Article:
Sunday, April 18, 2010
In Melendez-Diaz v. Massachusetts, the Supreme Court recently found that certificates of state laboratory analysts are "testimonial" and thus covered by the Confrontation Clause. Thus, if the forensic analysts (or similar experts) who prepared such certificates (or similar documents) do not testify at a criminal defendant's trial, the certificates are inadmissible. Does the prosecution, however, solve this problem by not admitting these certificates but having other experts offer their "own" conclusions based upon these certificates? That certainly seems to be the case based upon a recent opinion of the Court of Appeals of North Carolina and the recent opinion of the Eleventh Circuit in United States v, Winston, 2010 WL 1253809 (11th Cir. 2010).
In Winston, Robert Earl Winston was convicted of aiding and abetting another who murdered Haines City Police Officer Christopher Todd Horner with the intent to prevent Officer Horner from communicating to law enforcement or a judge information related to the commission of a federal offense, and aiding and abetting another who knowingly used and carried a firearm during and in relation to a crime of violence, and, in the course thereof, murdered Officer Horner.
The opinion in Winston doesn't give us many details, but it does tell us that a medical examiner prepared a forensic report and did not testify at Winston's trial. Another medical examiner, however, reviewed the report and offered his "own" conclusions based upon this report, with the report not being admitted into evidence.
After he was convicted, Winston appealed, claiming that the admission of the medical examiner's testimony violated his rights under the Confrontation Clause based upon the Supreme Court's opinion in Melendez-Diaz v. Massachusetts. The Eleventh Circuit disagreed, finding that the testimony was admissible under Federal Rule of Evidence 703, which provides in relevant part that
The facts or data in the particular case upon which an expert bases an opinion or inference may be those perceived by or made known to the expert at or before the hearing. If of a type reasonably relied upon by experts in the particular field in forming opinions or inferences upon the subject, the facts or data need not be admissible in evidence in order for the opinion or inference to be admitted.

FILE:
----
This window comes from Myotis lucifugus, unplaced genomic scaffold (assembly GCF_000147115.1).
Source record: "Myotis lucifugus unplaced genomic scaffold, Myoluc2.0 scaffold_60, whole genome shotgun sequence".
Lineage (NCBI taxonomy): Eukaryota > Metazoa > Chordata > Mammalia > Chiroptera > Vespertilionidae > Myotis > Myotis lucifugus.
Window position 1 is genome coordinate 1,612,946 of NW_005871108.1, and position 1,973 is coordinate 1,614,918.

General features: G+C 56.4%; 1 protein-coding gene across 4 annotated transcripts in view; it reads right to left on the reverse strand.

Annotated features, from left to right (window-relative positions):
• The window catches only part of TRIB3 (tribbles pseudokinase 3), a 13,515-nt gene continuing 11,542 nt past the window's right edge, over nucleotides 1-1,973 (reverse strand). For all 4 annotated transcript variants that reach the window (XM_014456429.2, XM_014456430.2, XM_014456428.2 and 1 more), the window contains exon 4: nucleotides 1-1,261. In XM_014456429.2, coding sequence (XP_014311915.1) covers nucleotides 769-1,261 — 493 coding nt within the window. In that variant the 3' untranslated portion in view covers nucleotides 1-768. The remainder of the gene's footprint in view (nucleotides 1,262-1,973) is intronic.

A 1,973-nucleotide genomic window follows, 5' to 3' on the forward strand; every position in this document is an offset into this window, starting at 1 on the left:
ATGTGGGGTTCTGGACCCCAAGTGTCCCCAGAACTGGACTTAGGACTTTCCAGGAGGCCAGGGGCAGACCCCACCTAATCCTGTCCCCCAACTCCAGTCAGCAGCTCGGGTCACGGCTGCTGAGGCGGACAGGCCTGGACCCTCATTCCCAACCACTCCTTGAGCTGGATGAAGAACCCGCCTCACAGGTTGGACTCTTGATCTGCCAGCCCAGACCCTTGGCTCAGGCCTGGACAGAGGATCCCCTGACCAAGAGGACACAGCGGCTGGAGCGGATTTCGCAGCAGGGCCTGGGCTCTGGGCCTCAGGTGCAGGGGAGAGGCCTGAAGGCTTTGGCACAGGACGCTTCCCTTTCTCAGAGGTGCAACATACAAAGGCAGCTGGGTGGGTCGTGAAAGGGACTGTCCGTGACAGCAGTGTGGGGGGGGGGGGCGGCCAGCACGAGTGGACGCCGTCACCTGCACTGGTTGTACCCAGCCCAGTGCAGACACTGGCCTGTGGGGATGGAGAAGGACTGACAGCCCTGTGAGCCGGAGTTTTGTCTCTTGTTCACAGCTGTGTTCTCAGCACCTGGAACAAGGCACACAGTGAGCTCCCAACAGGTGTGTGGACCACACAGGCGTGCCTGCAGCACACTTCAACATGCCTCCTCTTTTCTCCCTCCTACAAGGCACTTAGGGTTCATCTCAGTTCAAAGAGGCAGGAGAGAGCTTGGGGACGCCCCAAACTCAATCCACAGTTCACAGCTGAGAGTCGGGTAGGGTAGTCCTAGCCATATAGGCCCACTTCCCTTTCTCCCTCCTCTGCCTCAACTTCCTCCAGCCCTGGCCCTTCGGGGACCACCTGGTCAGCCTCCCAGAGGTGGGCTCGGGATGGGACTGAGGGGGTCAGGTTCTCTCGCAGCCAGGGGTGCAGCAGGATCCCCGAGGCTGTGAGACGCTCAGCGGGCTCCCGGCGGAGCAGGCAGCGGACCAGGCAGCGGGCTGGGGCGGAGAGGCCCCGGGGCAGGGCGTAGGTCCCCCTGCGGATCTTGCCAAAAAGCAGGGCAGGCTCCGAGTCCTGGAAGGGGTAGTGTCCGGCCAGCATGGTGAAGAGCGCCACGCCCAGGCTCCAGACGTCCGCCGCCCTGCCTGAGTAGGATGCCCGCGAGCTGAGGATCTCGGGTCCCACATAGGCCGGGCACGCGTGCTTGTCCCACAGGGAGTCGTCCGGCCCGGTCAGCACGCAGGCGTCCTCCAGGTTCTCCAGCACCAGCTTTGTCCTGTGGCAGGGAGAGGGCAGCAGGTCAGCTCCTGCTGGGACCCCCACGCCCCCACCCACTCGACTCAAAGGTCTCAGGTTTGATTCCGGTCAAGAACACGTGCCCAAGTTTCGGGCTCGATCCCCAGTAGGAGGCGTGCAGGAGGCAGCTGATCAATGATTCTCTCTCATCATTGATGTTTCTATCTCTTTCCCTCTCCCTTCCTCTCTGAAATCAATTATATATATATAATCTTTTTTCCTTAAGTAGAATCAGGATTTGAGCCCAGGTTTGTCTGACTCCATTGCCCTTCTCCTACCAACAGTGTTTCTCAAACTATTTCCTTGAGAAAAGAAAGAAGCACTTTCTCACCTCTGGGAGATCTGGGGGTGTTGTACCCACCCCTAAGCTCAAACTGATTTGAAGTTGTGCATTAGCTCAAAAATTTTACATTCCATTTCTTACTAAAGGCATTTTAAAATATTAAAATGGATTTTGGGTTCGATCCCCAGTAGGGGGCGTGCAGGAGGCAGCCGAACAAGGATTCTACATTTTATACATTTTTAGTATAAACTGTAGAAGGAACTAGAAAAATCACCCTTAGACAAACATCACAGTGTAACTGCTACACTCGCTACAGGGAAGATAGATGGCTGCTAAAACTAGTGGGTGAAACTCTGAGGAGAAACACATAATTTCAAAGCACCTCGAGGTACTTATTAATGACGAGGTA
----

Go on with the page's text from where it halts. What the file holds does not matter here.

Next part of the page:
In my earlier post on this subject, I stated some of my reasons for disagreeing with this general proposition. There is one sentence in Winston, however, that I find particularly problematic. The Eleventh Circuit found no problem with the medical examiner's testimony because "As the Seventh Circuit stated in United States v. Turner, 591 F.3d 928, 934 (7th Cir.2010), “Melendez-Diaz did not do away with Federal Rule of Evidence 703."
Huh? That would be like an appellate court saying that a nontestifying declarant's excited utterance was admissible without regard to the Confrontation Clause because Crawford v. Washington did not do away with Federal Rule of Evidence 803(2). Such a statement would make no sense because Rule 803(2) only deals with the issue of whether a statement is admissible notwithstanding the rule against hearsay, not the issue of whether it is admissible notwithstanding the Confrontation Clause.
The same should be true with Rule 703. Rule 703 only deals with the issue of whether expert testimony is based upon a proper factual predicate; it does not deal with the issue of whether it is admissible notwithstanding the Confrontation Clause.